The roles of chromosomal and molecular abnormalities in CUP have been evaluated in several studies, but to date no CUP characteristics have been identified that are unique relative to those of metastases from known primary tumors. Abnormalities in chromosomes 1 and 12 and other complex abnormalities have been found.3 Aneuploidy has been identified in 70% of CUP patients with metastatic adenocarcinoma or undifferentiated carcinoma. The overexpression of several genes, including Ras (92%), Bcl-2 (40%), Her-2 (11%), and p53 (26%–53%) has been found in CUP, but the presence of such abnormalities seems to have no effect on response to therapy or survival.46

It has been theorized that in CUP, the angiogenic incompetence of the primary tumor leads to marked apoptosis and cell turnover, resulting in a cancer that acquires a metastatic phenotype; however, this theory cannot be clinically tested.7 Karavasilis and colleagues8 evaluated 81 CUP tissue samples for tissue expression of CD34, vascular endothelial growth factor (VEGF), and thrombospondin-1. They found VEGF expression in all cases and strong expression in 83% of cases. The extent of angiogenesis in CUP relative to that in metastases from known primaries has also been evaluated, but no consistent findings have emerged.9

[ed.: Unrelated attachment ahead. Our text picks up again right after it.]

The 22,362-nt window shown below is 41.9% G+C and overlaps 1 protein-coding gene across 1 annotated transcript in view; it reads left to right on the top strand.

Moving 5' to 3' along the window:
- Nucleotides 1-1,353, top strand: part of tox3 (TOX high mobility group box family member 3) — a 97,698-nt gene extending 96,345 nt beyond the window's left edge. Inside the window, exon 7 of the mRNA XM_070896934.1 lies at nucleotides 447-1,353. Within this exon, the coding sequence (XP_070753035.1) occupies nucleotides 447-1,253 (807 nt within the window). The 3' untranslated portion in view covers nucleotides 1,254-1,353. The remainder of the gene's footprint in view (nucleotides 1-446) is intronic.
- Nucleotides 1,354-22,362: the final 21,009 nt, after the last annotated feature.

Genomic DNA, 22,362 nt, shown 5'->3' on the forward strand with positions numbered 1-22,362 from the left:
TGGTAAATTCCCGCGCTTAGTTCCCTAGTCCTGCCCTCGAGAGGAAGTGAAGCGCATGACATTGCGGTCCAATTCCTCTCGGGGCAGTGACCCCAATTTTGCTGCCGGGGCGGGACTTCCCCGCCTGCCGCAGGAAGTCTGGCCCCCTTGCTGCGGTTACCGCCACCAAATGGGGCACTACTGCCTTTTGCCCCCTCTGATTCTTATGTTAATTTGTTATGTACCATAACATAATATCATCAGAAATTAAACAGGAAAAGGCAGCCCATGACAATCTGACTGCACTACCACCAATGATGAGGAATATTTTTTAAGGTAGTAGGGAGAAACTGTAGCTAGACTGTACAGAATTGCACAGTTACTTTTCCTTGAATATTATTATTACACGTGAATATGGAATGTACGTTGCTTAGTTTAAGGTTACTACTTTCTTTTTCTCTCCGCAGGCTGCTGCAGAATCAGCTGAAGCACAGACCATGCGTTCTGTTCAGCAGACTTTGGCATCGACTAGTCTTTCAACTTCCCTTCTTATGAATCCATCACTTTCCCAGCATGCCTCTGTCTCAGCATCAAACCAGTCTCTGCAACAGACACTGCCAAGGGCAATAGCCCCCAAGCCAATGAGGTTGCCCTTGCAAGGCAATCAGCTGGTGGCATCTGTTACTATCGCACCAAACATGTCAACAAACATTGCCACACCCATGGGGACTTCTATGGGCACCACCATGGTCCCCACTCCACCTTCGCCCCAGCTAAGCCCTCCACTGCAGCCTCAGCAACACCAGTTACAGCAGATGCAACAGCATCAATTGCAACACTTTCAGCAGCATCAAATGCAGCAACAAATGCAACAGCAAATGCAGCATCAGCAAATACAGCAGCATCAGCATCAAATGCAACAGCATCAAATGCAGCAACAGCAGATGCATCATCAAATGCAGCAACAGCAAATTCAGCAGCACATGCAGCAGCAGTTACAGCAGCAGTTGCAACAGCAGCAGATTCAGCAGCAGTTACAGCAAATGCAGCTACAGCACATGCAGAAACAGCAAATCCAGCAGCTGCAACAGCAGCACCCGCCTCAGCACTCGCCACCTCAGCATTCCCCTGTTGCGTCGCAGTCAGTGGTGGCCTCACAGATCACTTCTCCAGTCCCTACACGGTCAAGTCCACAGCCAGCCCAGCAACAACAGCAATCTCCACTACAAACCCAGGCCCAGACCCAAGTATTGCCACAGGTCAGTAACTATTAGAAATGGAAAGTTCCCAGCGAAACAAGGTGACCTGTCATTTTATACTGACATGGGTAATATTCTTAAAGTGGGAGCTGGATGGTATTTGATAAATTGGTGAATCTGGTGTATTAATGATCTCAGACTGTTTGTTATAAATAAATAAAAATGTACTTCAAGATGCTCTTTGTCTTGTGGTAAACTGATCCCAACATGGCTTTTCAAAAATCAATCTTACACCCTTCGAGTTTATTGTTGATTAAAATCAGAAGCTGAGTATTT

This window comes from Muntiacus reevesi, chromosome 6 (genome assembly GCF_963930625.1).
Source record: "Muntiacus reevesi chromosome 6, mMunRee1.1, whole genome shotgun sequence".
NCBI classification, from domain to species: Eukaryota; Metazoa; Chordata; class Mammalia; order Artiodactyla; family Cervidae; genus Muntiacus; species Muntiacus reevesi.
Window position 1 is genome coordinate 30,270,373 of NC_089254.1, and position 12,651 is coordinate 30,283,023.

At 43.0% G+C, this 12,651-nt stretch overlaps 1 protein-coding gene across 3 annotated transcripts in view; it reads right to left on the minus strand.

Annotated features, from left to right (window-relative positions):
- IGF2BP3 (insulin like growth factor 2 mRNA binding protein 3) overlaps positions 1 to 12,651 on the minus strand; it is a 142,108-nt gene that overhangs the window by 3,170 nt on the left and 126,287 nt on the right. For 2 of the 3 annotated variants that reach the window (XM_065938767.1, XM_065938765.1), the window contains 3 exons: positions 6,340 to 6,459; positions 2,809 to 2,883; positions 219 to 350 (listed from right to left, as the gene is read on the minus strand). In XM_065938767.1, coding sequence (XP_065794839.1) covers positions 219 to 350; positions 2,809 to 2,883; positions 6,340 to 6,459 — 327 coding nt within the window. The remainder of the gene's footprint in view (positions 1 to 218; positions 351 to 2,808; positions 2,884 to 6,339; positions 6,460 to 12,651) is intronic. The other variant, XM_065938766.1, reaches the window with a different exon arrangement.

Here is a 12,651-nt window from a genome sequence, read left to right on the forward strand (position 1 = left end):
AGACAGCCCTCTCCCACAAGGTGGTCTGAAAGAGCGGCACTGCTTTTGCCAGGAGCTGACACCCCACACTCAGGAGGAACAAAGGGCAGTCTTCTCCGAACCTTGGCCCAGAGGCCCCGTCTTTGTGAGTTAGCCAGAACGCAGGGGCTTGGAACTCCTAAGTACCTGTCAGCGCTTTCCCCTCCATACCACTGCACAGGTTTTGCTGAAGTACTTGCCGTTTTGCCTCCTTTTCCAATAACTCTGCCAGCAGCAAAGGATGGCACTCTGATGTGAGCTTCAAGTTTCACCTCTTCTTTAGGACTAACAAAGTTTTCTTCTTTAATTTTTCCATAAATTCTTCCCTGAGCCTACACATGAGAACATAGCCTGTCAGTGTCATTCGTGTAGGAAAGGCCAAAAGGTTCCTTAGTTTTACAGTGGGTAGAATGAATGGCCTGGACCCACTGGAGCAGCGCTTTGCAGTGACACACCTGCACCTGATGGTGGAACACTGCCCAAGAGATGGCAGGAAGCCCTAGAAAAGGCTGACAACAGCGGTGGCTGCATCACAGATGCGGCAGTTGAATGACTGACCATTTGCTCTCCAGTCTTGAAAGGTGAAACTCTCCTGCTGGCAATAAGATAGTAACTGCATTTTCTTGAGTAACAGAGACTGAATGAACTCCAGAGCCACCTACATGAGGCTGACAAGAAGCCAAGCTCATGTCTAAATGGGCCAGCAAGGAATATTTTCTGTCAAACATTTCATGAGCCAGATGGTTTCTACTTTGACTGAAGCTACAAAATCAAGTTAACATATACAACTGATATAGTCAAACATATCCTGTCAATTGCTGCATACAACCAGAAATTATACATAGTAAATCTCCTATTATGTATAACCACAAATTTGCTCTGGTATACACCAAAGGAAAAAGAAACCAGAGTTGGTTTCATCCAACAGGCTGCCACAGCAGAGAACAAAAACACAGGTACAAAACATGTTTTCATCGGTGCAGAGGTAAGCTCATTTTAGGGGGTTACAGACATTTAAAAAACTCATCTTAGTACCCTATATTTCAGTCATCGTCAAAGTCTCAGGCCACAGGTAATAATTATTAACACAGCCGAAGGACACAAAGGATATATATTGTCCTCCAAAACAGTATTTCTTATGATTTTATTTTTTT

A complete family and personal medical history along with physical examination are essential in CUP cases, with attention to previous surgeries and lesions. A detailed pathologic examination of biopsied tissue is also mandatory and typically consists of hematoxylin-and-eosin staining and immunohistochemical tests. Electron microscopy is rarely used at our institution, though it may occasionally help with treatment decisions.10

Light Microscopy Evaluation

A fine-needle aspiration biopsy is usually sufficient in CUP cases, though a core biopsy may be performed if feasible. Biopsied tissue should first be evaluated by light microscopy with hematoxylin-and-eosin staining. On light microscopy, most CUP cancers are identified as adenocarcinoma (~60%) or poorly differentiated adenocarcinoma or undifferentiated carcinoma or neoplasm (~30%–35%); the remaining lesions are squamous cell carcinoma (~5%) or neuroendocrine cancers (~2%). CUP also may occasionally present as mixed tumors, such as adenosquamous carcinoma, adenocarcinoma with neuroendocrine components, or sarcomatoid carcinoma.